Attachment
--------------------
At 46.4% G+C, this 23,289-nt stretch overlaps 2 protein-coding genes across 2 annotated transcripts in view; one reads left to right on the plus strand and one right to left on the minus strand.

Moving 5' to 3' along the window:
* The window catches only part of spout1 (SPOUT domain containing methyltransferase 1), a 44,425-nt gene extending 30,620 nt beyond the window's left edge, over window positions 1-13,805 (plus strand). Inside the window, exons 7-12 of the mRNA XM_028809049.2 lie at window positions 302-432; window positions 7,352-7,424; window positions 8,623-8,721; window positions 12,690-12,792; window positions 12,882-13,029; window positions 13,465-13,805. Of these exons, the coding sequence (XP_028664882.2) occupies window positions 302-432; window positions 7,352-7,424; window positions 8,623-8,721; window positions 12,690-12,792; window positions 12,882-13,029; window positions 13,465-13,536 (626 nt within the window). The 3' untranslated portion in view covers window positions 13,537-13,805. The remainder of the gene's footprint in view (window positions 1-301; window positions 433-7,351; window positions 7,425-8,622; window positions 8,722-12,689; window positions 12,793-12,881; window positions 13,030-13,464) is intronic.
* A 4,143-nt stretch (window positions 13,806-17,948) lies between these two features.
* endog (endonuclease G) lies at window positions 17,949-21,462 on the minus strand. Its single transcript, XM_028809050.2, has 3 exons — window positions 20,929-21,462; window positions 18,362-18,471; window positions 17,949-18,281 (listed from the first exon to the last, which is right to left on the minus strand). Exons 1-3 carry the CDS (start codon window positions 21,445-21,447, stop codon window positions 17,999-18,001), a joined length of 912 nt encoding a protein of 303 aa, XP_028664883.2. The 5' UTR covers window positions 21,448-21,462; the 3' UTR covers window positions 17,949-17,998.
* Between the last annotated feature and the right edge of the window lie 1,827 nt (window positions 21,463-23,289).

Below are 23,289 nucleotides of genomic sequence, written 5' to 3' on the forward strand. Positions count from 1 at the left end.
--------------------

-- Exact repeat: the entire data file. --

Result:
At 46.4% G+C, this 23,289-nt stretch overlaps 2 protein-coding genes across 2 annotated transcripts in view; one reads left to right on the plus strand and one right to left on the minus strand.

Moving 5' to 3' along the window:
* The window catches only part of spout1 (SPOUT domain containing methyltransferase 1), a 44,425-nt gene extending 30,620 nt beyond the window's left edge, over window positions 1-13,805 (plus strand). Inside the window, exons 7-12 of the mRNA XM_028809049.2 lie at window positions 302-432; window positions 7,352-7,424; window positions 8,623-8,721; window positions 12,690-12,792; window positions 12,882-13,029; window positions 13,465-13,805. Of these exons, the coding sequence (XP_028664882.2) occupies window positions 302-432; window positions 7,352-7,424; window positions 8,623-8,721; window positions 12,690-12,792; window positions 12,882-13,029; window positions 13,465-13,536 (626 nt within the window). The 3' untranslated portion in view covers window positions 13,537-13,805. The remainder of the gene's footprint in view (window positions 1-301; window positions 433-7,351; window positions 7,425-8,622; window positions 8,722-12,689; window positions 12,793-12,881; window positions 13,030-13,464) is intronic.
* A 4,143-nt stretch (window positions 13,806-17,948) lies between these two features.
* endog (endonuclease G) lies at window positions 17,949-21,462 on the minus strand. Its single transcript, XM_028809050.2, has 3 exons — window positions 20,929-21,462; window positions 18,362-18,471; window positions 17,949-18,281 (listed from the first exon to the last, which is right to left on the minus strand). Exons 1-3 carry the CDS (start codon window positions 21,445-21,447, stop codon window positions 17,999-18,001), a joined length of 912 nt encoding a protein of 303 aa, XP_028664883.2. The 5' UTR covers window positions 21,448-21,462; the 3' UTR covers window positions 17,949-17,998.
* Between the last annotated feature and the right edge of the window lie 1,827 nt (window positions 21,463-23,289).

Below are 23,289 nucleotides of genomic sequence, written 5' to 3' on the forward strand. Positions count from 1 at the left end.